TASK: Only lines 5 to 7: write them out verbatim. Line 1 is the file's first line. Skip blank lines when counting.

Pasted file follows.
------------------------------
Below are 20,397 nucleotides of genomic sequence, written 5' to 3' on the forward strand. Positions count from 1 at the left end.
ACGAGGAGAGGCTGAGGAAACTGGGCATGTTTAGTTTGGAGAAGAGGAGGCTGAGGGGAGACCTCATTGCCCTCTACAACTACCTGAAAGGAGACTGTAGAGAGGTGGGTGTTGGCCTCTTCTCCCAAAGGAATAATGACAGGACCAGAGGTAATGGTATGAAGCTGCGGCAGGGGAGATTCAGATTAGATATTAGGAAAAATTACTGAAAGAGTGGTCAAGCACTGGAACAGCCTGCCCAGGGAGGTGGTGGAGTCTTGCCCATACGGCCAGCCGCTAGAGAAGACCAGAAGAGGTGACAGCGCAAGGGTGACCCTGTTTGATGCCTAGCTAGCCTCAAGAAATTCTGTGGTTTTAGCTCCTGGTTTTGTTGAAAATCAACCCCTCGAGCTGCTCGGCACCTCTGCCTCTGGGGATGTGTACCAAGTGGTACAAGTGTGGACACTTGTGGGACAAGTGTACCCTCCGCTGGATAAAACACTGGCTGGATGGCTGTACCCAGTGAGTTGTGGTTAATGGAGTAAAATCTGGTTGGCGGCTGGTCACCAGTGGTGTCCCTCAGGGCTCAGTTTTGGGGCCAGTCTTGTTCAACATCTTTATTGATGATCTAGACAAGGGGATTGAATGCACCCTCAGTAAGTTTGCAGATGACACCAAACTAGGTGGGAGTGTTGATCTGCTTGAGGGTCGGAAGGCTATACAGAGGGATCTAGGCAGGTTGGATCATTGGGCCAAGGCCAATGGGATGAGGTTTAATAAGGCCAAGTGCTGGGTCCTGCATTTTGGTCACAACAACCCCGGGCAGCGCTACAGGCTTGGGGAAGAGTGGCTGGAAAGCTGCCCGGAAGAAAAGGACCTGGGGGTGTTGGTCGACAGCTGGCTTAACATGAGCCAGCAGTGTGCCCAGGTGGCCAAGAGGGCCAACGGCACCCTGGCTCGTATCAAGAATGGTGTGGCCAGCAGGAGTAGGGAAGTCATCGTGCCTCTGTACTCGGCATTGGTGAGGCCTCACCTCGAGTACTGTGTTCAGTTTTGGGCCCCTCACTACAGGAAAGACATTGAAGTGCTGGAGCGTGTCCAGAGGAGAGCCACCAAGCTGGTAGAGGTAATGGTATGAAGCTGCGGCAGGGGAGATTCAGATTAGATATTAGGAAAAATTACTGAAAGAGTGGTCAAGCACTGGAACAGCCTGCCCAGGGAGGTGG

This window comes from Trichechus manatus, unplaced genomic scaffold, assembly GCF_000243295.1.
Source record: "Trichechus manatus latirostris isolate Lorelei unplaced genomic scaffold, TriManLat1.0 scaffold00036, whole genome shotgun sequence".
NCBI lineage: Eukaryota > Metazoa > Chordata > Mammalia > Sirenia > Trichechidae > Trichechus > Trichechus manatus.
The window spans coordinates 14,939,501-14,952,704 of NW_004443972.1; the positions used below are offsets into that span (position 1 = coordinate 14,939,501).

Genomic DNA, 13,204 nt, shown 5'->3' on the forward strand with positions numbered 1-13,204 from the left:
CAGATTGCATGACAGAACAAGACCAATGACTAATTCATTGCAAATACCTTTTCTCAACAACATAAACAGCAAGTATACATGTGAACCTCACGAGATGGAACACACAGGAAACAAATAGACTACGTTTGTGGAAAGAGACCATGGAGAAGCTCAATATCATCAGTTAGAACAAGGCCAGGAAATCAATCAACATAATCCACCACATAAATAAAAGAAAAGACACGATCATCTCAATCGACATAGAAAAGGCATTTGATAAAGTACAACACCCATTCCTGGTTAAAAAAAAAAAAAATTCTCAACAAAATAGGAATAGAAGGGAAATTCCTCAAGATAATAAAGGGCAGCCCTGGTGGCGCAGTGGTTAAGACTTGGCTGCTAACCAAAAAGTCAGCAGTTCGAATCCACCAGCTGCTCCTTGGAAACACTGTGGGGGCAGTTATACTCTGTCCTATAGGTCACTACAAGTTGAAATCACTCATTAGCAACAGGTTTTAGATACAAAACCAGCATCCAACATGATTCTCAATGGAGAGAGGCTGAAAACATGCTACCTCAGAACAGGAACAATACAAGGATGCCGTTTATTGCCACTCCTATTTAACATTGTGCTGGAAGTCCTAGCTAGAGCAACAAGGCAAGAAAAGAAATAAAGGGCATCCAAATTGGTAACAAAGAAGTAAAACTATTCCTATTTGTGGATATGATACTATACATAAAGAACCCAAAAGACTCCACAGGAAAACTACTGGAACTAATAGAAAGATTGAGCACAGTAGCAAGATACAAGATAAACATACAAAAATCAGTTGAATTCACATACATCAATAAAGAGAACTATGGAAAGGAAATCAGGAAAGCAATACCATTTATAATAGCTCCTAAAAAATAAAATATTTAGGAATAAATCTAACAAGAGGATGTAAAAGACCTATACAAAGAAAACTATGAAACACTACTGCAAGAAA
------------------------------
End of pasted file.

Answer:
NCBI lineage: Eukaryota > Metazoa > Chordata > Mammalia > Sirenia > Trichechidae > Trichechus > Trichechus manatus.
The window spans coordinates 14,939,501-14,952,704 of NW_004443972.1; the positions used below are offsets into that span (position 1 = coordinate 14,939,501).

Genomic DNA, 13,204 nt, shown 5'->3' on the forward strand with positions numbered 1-13,204 from the left: